I’ve seen several old, photo postcards of Berchères-la-Maingot, the village where Marcel’s wife and daughters lived during World War II. Some images show bucolic rural settings, others show the harsh reality of hard-working farm and country folk scratching a living out of the earth.
I find it amusing everyone in this photo (with the exception of a few kids playing in the background) are standing still, attentively facing the camera. The photo was taken in front of Berchères’ “square,” which for generations has been used as a central gathering space.
The photo includes a fabulous cast of characters:
– Of the three men in the front, one is wearing wooden shoes, the other has an amazing handlebar mustache.
– Girls and boys wearing dress clothes. It makes me wonder if the photo had been taken on a Sunday after church.
– Men hiding behind trees and women leaning up against the stone wall, both groups seemingly trying to avoid being in the photo. The first mass-market cameras only became available six years earlier; it’s possible having one’s photo taken was still a novelty.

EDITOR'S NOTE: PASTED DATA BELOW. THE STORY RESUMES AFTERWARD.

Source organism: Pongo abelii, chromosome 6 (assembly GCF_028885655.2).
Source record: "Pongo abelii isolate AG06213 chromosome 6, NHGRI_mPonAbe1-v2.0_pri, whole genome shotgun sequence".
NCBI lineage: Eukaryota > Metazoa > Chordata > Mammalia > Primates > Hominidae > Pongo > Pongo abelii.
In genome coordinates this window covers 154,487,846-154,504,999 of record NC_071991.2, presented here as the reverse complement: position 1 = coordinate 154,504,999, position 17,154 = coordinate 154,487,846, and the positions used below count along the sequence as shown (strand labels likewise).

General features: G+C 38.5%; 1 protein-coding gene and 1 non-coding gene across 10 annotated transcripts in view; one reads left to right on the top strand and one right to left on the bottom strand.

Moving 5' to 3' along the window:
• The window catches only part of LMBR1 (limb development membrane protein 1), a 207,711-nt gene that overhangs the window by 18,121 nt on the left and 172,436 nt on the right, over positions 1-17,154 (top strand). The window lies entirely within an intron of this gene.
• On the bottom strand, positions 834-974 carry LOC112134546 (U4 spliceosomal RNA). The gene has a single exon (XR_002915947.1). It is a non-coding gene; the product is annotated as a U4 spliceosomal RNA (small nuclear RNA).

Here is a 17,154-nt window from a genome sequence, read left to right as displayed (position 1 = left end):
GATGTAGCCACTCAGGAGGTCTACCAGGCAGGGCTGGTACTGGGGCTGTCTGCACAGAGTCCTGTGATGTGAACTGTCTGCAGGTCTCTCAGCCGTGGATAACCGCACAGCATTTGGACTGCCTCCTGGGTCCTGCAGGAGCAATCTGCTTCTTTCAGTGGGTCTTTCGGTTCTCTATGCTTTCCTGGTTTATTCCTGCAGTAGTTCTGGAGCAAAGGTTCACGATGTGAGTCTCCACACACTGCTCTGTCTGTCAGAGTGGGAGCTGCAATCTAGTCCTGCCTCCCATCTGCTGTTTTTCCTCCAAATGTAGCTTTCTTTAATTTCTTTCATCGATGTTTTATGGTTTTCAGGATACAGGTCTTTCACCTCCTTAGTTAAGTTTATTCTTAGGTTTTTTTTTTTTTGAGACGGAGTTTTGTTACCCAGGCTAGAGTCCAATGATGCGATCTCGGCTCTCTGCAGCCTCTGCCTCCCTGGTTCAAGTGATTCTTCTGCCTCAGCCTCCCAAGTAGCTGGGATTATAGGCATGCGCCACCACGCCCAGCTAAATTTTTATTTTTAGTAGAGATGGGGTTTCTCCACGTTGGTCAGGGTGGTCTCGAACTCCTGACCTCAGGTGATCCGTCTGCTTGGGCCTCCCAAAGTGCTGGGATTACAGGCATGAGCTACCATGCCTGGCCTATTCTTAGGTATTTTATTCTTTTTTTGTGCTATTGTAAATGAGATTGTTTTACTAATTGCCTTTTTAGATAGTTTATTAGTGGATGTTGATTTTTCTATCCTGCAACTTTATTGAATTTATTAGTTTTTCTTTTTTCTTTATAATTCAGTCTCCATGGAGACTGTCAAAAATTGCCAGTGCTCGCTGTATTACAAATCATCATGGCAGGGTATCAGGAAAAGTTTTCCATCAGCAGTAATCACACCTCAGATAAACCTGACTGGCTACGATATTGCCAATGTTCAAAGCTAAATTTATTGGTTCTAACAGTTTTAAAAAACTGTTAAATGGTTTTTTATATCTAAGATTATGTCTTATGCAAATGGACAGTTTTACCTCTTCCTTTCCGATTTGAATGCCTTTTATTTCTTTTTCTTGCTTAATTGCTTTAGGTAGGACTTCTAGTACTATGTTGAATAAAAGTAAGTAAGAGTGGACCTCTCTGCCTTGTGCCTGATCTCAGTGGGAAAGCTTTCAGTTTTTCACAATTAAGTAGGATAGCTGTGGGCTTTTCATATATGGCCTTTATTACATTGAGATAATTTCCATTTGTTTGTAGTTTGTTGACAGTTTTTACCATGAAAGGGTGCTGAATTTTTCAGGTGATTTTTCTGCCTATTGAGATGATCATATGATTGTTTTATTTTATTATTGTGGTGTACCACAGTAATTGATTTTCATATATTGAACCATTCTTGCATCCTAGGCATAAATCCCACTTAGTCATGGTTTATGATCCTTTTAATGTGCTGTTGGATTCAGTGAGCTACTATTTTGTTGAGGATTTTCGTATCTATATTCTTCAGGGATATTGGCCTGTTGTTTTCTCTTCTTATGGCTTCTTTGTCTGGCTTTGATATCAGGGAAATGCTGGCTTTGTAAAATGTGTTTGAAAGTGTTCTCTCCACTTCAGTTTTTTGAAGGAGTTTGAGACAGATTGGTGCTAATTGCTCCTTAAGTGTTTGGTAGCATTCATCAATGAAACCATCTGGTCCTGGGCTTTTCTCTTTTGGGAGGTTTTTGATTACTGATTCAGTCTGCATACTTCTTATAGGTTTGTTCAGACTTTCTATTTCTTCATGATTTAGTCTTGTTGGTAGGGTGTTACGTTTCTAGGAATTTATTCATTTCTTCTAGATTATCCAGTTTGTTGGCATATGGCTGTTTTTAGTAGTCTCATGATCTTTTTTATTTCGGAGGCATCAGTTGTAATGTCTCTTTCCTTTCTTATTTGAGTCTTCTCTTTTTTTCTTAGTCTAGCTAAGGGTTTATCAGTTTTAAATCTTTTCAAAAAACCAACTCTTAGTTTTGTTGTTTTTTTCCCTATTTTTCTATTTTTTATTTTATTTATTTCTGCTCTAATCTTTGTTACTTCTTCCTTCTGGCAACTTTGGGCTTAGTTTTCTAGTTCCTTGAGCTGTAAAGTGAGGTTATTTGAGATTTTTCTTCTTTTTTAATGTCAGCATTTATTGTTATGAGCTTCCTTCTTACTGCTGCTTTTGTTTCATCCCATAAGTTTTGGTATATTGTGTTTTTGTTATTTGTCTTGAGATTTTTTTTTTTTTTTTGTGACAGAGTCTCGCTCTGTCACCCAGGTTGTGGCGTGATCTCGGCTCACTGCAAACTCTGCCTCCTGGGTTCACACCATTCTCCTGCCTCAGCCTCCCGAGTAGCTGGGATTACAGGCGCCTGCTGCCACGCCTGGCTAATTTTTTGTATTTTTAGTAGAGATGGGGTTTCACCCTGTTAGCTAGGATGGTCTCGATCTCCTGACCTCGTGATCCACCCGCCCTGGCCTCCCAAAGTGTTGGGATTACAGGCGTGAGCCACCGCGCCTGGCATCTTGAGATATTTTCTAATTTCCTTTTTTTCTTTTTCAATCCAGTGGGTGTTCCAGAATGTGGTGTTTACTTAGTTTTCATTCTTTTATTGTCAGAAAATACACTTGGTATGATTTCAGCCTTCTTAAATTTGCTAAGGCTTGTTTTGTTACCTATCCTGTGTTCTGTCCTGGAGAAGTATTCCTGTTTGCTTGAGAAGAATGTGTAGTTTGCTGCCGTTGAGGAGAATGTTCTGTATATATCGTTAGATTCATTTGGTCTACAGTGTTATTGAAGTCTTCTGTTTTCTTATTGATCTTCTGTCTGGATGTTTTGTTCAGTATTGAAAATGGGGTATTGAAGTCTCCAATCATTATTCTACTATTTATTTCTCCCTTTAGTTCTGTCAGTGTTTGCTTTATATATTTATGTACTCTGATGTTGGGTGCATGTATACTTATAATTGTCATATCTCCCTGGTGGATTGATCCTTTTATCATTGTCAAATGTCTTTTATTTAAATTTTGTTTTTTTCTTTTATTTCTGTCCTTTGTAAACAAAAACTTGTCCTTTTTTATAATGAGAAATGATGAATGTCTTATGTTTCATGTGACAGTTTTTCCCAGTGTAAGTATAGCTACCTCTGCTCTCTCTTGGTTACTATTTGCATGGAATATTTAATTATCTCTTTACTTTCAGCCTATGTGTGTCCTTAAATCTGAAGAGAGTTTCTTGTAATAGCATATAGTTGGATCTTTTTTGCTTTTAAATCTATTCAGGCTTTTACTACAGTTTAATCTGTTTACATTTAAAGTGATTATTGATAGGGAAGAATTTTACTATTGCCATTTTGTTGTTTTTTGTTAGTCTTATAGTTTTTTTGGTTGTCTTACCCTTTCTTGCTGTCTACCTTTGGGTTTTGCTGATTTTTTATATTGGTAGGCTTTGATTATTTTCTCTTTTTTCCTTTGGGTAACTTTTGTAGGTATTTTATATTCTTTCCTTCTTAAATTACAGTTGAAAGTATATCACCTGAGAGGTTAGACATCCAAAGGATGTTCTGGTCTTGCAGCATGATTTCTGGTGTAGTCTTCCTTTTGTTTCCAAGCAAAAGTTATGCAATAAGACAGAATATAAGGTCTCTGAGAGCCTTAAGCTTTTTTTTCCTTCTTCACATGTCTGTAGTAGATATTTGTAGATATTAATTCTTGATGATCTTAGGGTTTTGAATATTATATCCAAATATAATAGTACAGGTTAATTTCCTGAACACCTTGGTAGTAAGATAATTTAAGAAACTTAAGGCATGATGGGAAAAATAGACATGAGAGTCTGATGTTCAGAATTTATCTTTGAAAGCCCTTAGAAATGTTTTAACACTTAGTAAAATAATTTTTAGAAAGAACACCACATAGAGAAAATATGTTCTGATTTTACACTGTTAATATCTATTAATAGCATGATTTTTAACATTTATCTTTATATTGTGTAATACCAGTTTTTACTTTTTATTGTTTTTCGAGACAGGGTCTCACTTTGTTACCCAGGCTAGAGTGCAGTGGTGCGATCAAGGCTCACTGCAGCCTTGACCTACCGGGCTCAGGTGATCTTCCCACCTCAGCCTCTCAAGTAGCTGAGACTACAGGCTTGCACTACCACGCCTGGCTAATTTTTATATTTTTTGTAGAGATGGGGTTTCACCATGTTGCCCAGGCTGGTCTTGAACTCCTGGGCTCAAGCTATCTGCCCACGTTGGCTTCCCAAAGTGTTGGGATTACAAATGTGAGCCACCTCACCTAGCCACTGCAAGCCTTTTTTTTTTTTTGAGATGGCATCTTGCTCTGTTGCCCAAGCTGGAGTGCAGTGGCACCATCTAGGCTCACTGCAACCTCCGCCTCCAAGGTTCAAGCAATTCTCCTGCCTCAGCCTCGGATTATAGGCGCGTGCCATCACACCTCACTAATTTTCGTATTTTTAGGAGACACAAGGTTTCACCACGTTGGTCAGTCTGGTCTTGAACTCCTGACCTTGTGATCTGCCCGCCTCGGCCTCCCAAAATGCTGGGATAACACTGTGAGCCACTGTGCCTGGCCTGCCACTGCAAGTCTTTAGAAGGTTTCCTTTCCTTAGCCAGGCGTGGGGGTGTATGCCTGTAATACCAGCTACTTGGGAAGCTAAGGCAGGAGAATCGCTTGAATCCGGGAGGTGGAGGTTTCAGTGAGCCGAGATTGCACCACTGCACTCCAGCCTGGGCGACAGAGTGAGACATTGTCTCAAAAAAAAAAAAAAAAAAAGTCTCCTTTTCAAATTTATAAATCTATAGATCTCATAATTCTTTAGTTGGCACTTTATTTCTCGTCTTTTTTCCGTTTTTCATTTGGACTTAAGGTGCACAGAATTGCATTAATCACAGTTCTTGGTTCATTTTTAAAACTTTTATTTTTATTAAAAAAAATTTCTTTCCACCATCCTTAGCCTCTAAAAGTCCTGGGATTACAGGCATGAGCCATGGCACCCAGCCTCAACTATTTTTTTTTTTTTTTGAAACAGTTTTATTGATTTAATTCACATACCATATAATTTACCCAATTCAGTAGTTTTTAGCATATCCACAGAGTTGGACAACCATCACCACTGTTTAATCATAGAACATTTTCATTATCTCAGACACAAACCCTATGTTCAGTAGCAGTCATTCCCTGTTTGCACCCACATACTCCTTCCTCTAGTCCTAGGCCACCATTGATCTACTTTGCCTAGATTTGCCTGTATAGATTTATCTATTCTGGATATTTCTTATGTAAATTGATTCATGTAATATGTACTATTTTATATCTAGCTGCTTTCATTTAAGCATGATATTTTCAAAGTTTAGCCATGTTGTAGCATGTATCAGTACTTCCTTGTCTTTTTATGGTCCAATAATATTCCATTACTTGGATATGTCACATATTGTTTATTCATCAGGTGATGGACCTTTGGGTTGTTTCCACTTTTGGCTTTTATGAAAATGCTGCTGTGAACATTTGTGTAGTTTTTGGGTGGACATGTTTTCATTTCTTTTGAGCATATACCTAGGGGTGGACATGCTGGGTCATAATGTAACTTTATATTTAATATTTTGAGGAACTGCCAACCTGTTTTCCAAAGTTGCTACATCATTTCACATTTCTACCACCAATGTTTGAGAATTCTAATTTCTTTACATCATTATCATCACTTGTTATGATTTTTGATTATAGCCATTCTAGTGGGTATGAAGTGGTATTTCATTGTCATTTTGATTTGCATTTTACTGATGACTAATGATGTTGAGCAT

The back of the postcard, which includes some of the tiniest handwriting I’ve ever seen, outlines someone’s travel itinerary. The person who sent the card was just traveling through Berchères, it seemed. How do I know the postcard is from 1906/1907 since the cancellation stamp doesn’t include a year? Simple: the red, solid-background 10-cent “Sower” stamp was only issued those years.
What historic gems do you see in this fabulous old photo?